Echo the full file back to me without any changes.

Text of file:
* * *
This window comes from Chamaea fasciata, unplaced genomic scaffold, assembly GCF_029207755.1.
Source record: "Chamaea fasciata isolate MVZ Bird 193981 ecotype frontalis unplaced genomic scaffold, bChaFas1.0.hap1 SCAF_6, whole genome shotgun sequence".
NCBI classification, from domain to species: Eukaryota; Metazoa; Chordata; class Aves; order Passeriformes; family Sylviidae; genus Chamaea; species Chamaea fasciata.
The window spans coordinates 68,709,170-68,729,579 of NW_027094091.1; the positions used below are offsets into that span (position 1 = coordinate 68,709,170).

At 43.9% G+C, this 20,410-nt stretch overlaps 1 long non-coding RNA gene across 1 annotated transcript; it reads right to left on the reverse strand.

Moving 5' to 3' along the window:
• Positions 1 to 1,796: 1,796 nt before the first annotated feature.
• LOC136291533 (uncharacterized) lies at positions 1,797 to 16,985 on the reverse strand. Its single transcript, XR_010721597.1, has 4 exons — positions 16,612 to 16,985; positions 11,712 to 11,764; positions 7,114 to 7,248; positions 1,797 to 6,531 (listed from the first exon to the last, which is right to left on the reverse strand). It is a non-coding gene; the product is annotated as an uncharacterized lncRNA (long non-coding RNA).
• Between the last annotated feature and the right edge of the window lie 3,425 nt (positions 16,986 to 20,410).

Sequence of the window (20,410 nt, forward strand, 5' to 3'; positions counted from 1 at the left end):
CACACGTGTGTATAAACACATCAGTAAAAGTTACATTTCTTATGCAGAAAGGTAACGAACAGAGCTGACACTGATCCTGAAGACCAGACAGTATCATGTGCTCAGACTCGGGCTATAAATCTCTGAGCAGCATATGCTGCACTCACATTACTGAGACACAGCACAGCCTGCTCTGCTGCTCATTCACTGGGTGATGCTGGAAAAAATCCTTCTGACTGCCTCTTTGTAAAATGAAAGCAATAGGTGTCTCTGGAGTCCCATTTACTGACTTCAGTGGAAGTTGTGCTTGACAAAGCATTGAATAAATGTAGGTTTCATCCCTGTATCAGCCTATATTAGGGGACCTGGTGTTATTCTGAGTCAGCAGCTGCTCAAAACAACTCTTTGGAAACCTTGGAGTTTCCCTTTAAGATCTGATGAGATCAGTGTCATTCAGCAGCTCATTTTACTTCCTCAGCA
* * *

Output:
This window comes from Chamaea fasciata, unplaced genomic scaffold, assembly GCF_029207755.1.
Source record: "Chamaea fasciata isolate MVZ Bird 193981 ecotype frontalis unplaced genomic scaffold, bChaFas1.0.hap1 SCAF_6, whole genome shotgun sequence".
NCBI classification, from domain to species: Eukaryota; Metazoa; Chordata; class Aves; order Passeriformes; family Sylviidae; genus Chamaea; species Chamaea fasciata.
The window spans coordinates 68,709,170-68,729,579 of NW_027094091.1; the positions used below are offsets into that span (position 1 = coordinate 68,709,170).

At 43.9% G+C, this 20,410-nt stretch overlaps 1 long non-coding RNA gene across 1 annotated transcript; it reads right to left on the reverse strand.

Moving 5' to 3' along the window:
• Positions 1 to 1,796: 1,796 nt before the first annotated feature.
• LOC136291533 (uncharacterized) lies at positions 1,797 to 16,985 on the reverse strand. Its single transcript, XR_010721597.1, has 4 exons — positions 16,612 to 16,985; positions 11,712 to 11,764; positions 7,114 to 7,248; positions 1,797 to 6,531 (listed from the first exon to the last, which is right to left on the reverse strand). It is a non-coding gene; the product is annotated as an uncharacterized lncRNA (long non-coding RNA).
• Between the last annotated feature and the right edge of the window lie 3,425 nt (positions 16,986 to 20,410).

Sequence of the window (20,410 nt, forward strand, 5' to 3'; positions counted from 1 at the left end):
CACACGTGTGTATAAACACATCAGTAAAAGTTACATTTCTTATGCAGAAAGGTAACGAACAGAGCTGACACTGATCCTGAAGACCAGACAGTATCATGTGCTCAGACTCGGGCTATAAATCTCTGAGCAGCATATGCTGCACTCACATTACTGAGACACAGCACAGCCTGCTCTGCTGCTCATTCACTGGGTGATGCTGGAAAAAATCCTTCTGACTGCCTCTTTGTAAAATGAAAGCAATAGGTGTCTCTGGAGTCCCATTTACTGACTTCAGTGGAAGTTGTGCTTGACAAAGCATTGAATAAATGTAGGTTTCATCCCTGTATCAGCCTATATTAGGGGACCTGGTGTTATTCTGAGTCAGCAGCTGCTCAAAACAACTCTTTGGAAACCTTGGAGTTTCCCTTTAAGATCTGATGAGATCAGTGTCATTCAGCAGCTCATTTTACTTCCTCAGCA